Nicholas St. North, also known as the one and only Santa Clause, Guardian of Wonder and protector of children, knew how to throw the best, acceptably wild (but not overly so), perfect, let’s-forget-our-troubles-and-differences-and-get-along peacemaking parties in the world. Jack had heard about North’s parties long before he had actually, met the man himself. Though he had never gone to one- and wouldn’t have even if he had been invited, as much as a loner he had been before the whole Pitch debacle- he had found it difficult to believe that said parties didn’t end in complete disaster. After all, you couldn’t gather this many different spirits in one place and expect there not to be old arguments standing in the way. A fight was all but guaranteed to break out.
But not this time.
This gathering was full, enveloped by a thrumming sense of unity unlike Jack had ever felt before. Where all other occasions when more than two or three spirits were in one place together had quickly fallen apart due to elemental, philosophical, or any number of other reasons, now there were spirits side by side, sharing old stories and new discoveries. Plenty of food and drink was passed around, and while flirtations were handed out with the greatest of ease, there was a notable lack of altercations.
Even stranger still, everyone was noticing Jack. Those who would have ignored him before, or scoffed because of some past trick he had played, were now stopping to chat. Jack’s throat was getting sore, unused to speaking so much in such a short amount of time. He had never even talked to himself this much, and he tended to talk to himself a lot more than was probably normal.
It was overwhelming.
Jack found himself fleeing to the top of the room, settling in a small alcove near the ceiling when no one was looking. He watched the partygoers, tucked securely in his perch. While mid-February temperatures in the arctic were harsh, the inside of North’s workshop, converted to an open party floor for the occasion, was warm and well-lit. Rather than working, the yeti were enjoying the party themselves, though they were less likely to drink as they watched that the guests didn’t wander off from the main floor and into one of the many other rooms of the massive complex. It was strange, to Jack, that all of those people were not working on this night, throwing themselves into the celebration instead.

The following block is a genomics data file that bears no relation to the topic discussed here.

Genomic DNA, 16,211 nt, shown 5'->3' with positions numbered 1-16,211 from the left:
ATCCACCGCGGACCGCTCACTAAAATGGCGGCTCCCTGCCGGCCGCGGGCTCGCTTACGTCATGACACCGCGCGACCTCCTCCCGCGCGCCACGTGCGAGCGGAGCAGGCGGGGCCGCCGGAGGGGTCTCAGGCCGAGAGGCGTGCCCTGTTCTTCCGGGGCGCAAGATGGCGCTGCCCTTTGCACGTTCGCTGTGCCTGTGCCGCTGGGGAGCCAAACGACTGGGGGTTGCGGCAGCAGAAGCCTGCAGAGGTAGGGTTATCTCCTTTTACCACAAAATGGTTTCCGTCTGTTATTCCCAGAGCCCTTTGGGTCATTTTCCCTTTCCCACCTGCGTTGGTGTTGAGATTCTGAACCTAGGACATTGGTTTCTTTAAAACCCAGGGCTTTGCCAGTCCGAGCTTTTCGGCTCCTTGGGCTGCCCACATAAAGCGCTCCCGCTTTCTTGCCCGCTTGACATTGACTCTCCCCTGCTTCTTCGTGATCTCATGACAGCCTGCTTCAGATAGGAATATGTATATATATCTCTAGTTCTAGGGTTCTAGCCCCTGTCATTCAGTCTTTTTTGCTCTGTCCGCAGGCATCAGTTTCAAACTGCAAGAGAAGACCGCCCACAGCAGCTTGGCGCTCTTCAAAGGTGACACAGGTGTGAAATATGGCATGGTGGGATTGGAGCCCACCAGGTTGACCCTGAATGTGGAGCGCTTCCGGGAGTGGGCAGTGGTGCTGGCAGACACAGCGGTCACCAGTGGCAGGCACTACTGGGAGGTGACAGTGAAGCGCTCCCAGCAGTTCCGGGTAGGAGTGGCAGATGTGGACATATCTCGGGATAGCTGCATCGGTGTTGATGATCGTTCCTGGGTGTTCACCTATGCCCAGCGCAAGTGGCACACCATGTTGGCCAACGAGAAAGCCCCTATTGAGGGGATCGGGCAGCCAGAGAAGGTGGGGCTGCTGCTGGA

‘This connection or whatever they called it must be pretty special,’ Jack thought to himself. In all the preparations, he had had little time to find out the exact details of what was going on.
In between Tooth flitting about, Jack had managed to get her to fill him in a little bit. Apparently, some group of spirits that had hidden themselves away long ago had made contact again at the coaxing of their new leader. They had supposedly been hidden away for a long, long time, according to Tooth. But finally, after all this time, the spirits had contacted the outside world under the direction of that newest leader- starting with the Guardians. Their messenger had stated their leader’s desire to come and meet with the Guardians personally. North had set his celebration for the night before the meeting, and things were going off without a hitch.
Jack looked back down at the revelers below, watching them mingle and laugh. More than a few cheeks were flushed- with both good will and most likely plenty of North’s homemade vodka (the man was a Russian through and through). Jack steered clear of the stuff; it burned like fire sliding down your throat. He was glad to see the others enjoying it, though. It was nice, seeing everyone together and having a good time.
A small chirp drew Jack out of his musings. Baby Tooth flitted in front of his face, and he held out a hand for her to settle on with a grin.
“Hey, Baby Tooth. Did Tooth let you take off work for a while?”